Grant a big hit at Paulie Ayala’s Parkinson’s fundraiser

By Jeff Zimmerman
Photos: Emerico Perez

Once again former 2x world champion Paulie Ayala and his Punching out Parkinson’s annual fundraiser – Meet the Champs VI – was a knockout event Saturday night at The Fort Worth Club in Fort Worth, Texas.

Punching out Parkinson’s or POP as it is known is the brainchild of Ayala where Ayala created a boxing infused non-contact workout to help individuals inflicted with the dreaded disease, a long term degenerative disorder of the central nervous system that mainly impacts motor skills, and that to date has no cure. Ayala runs 10 classes per week ranging from 60-100 members at any given time.

There have been incredible guest speakers in past years that included former 4X world champion and Hall of Famer Terry Norris, former CIA agent Tony Mendez who was the basis for Ben Affleck’s Argo movie, astronaut Rich Clifford and the daughter of “The Greatest” Muhammad Ali, Maryum “May May” Ali, who headlined the 5-year anniversary of the program and told some amazing stories of her dad and his battle with Parkinson’s.

This year’s speaker, former NBA star Brian Grant, however, made this event feel bigger than life and not just because Grant is a giant of a man at 6’9” and was about 250lbs during his 12-year career where he played power forward / center in his heyday and battled the likes of Shaquille O’Neal and Karl “The Mailman” Malone down in the paint for so many years.

Grant’s speech humanized this pervasive and frustrating disease like nobody before, that not only impacts the person with it but the caregivers and families and where another 60,000 people in the U.S. alone will be diagnosed with Parkinson’s this year.

Perhaps it’s because Grant is now 45 yet he started seeing symptoms as early as 2005 when he was still playing basketball with the Phoenix Suns at only 33. A man that out-hustled everyone up and down the court in college at Xavier to make it in the NBA and then took on the biggest and baddest men in the sport and more than held his own was now noticing changes in his body.

But that’s where Parkinson’s does not discriminate. It didn’t matter that Grant was probably one of the best and most conditioned athletes in the world and was a physical specimen that played at the highest level of basketball and under grueling coaches like Pat Riley. Parkinson’s did not care who he was or what he did for a living when it started to control his body. And to hear Grant share his story last night left the packed house in downtown Fort Worth in awe no doubt and inspired by his words and personal videos.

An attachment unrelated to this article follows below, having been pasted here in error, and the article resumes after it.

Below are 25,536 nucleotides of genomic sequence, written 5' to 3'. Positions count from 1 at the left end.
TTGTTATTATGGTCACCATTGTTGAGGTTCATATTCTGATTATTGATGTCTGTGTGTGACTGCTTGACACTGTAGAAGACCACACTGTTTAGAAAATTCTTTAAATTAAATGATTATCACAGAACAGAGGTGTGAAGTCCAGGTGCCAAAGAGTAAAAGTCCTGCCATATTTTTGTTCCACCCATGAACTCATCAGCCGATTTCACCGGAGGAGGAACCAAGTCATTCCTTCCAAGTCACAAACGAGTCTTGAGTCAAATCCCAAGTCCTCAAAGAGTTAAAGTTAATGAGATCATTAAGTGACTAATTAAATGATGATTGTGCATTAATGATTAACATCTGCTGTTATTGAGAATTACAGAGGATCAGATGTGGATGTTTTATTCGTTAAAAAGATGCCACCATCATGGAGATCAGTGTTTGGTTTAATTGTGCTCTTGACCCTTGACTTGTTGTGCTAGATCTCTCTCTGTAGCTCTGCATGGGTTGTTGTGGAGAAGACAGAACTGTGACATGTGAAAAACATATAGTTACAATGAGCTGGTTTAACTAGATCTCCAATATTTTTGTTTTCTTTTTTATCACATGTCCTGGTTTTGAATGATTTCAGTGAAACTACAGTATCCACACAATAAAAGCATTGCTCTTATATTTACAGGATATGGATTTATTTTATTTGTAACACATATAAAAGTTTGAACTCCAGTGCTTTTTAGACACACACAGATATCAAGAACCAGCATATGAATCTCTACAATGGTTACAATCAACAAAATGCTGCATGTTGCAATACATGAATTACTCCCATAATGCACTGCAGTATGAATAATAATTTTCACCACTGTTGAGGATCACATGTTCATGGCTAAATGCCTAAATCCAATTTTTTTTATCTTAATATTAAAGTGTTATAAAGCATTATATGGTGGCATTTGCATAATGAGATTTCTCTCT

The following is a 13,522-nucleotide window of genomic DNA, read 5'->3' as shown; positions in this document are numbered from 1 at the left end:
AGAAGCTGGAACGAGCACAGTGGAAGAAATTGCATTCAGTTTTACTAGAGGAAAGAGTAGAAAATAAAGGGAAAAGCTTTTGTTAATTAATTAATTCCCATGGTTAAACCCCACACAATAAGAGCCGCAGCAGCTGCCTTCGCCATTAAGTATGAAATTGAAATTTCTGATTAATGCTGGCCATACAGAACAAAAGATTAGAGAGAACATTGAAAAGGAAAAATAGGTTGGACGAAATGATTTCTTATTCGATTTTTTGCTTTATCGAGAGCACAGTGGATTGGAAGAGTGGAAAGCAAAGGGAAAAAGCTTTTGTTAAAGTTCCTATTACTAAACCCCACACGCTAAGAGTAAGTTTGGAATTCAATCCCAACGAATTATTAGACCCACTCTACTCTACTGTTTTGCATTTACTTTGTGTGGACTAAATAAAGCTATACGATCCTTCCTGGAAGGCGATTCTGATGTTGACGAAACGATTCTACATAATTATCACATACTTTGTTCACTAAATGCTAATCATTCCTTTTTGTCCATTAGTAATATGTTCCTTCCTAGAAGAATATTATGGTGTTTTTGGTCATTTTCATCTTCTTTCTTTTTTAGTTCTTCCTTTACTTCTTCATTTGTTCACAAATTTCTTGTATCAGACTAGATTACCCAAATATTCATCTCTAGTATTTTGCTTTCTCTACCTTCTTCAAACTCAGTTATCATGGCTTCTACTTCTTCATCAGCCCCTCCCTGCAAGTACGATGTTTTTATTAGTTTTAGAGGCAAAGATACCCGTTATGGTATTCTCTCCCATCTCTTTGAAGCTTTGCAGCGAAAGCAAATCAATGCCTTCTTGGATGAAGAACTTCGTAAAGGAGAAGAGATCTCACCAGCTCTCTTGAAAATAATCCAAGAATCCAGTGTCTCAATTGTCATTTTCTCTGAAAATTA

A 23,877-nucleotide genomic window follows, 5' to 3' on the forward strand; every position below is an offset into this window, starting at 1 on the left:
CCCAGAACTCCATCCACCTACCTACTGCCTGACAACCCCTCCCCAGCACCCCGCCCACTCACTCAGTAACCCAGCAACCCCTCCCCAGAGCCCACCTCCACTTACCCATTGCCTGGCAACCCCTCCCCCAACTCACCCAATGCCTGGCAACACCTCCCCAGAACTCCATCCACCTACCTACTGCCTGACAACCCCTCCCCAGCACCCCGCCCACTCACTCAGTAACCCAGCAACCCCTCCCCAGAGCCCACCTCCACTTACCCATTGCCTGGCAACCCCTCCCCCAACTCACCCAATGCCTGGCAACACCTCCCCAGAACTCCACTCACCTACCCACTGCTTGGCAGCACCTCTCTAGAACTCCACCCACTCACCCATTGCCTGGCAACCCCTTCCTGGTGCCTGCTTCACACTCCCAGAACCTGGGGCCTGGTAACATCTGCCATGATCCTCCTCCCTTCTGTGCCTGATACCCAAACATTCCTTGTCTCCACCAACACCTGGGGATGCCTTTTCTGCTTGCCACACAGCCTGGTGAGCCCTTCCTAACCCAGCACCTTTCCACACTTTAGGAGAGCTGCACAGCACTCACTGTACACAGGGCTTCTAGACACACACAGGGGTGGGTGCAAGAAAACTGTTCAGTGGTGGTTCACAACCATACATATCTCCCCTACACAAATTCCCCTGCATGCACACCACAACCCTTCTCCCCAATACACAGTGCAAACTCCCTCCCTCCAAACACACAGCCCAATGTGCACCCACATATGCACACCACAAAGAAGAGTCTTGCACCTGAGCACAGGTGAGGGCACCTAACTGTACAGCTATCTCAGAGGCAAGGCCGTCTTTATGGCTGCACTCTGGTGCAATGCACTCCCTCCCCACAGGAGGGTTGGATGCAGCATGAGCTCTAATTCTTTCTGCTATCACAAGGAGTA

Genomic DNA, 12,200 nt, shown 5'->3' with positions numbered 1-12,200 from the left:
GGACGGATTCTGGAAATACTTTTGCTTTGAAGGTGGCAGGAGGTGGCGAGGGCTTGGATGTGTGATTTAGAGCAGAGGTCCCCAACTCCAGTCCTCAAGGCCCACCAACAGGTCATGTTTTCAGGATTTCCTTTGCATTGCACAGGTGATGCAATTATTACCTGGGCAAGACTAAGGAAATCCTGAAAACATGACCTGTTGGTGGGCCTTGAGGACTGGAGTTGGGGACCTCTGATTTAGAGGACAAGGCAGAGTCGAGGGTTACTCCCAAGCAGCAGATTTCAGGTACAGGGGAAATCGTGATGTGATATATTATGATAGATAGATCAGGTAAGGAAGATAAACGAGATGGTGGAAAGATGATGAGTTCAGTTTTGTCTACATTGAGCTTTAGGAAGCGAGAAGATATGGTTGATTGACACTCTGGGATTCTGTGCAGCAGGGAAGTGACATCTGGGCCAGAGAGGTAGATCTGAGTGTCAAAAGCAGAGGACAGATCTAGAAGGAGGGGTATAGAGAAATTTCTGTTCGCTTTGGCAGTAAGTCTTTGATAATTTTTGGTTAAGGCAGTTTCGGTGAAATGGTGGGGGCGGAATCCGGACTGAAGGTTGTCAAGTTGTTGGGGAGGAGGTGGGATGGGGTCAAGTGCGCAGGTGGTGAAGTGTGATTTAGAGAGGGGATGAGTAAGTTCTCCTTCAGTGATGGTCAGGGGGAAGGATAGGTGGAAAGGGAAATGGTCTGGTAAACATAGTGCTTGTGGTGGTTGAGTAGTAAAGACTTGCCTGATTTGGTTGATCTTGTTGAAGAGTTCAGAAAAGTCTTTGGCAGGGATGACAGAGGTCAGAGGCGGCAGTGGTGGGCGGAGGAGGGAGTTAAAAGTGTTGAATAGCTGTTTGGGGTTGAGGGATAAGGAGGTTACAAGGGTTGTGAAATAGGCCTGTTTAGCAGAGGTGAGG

It wasn’t until teammates on the Suns noticed how badly he missed a slam dunk in practice, that it was time to find out what was happening to him and finally after visiting multiple doctors he was diagnosed with early onset Parkinson’s. That was in 2005, four years before he would go public with the disease and it was only after Michael J. Fox and Muhammad Ali who became close friends encouraged him to do so.

Grant told the audience that he once thought having depression meant you were weak minded until he found himself sitting on the couch all day eating captain crunch for nine months and watched himself balloon up over 300lbs.

Grant shared how many friends, former players and even family didn’t know how to react to him with Parkinson’s. He doesn’t blame them however and doesn’t want anyone feeling sorry for him. The one call he did get though is one nobody probably saw coming and was from Malone aptly known as “The Mailman,” since he always delivered on the court. And he delivered in the biggest way by reaching out to Grant to lend his support and hearing of his condition even after their many physical and heated battles over their careers. Malone and Grant shared a passion for fishing and took a trip to Alaska that was well documented and life-altering altering bond.

Grant also showed a video where he and seven others also diagnosed with Parkinson’s in a support group he formed, took to climbing Mount St. Helens and called it the hardest thing he ever did in his life and even joked including playing for Pat Riley for four years.

He talked about the need to be active and keep moving and when he got off the couch and started doing that, he saw amazing improvements walking and with his gait. He stated at one point, “this is me walking through life with Parkinson’s not Parkinson’s walking me through life.”

And Grant’s motto is “keep powering forward until I can’t go any further.” And what he showed from a before and after picture where he gained so much weight, Grant is clearly powering forward and moving and looks in great shape and amazing spirits.

In addition to Grant, a couple of doctors spoke about the incredible advancements they continue to find on a potential cure of Parkinson’s and provided hope that one could be coming in the next handful of years to the delight of everyone in attendance.

Grant stayed long after the event and talked individually to many of those in Ayala’s program and took pictures with whoever wanted one. The event included a silent auction which had items ranging from a signed Magic Johnson basketball to a signed glove by Roy Jones Jr and a cocktail hour with appetizers. There was also a raffle for some amazing trips and a steak and shrimp sit down dinner.

The MC’s for the evening were longtime local ESPN radio personality Mark “Elf” Elfenbein and Pamela Minick, Queen of Rodeo and Billy Bob’s world’s famous honky tonk bar in Fort Worth.

Ayala’s program is located at his University Hard Knocks Gym in Fort Worth, Texas and more information can be found at http://www.punchingoutparkinsons.org/ .

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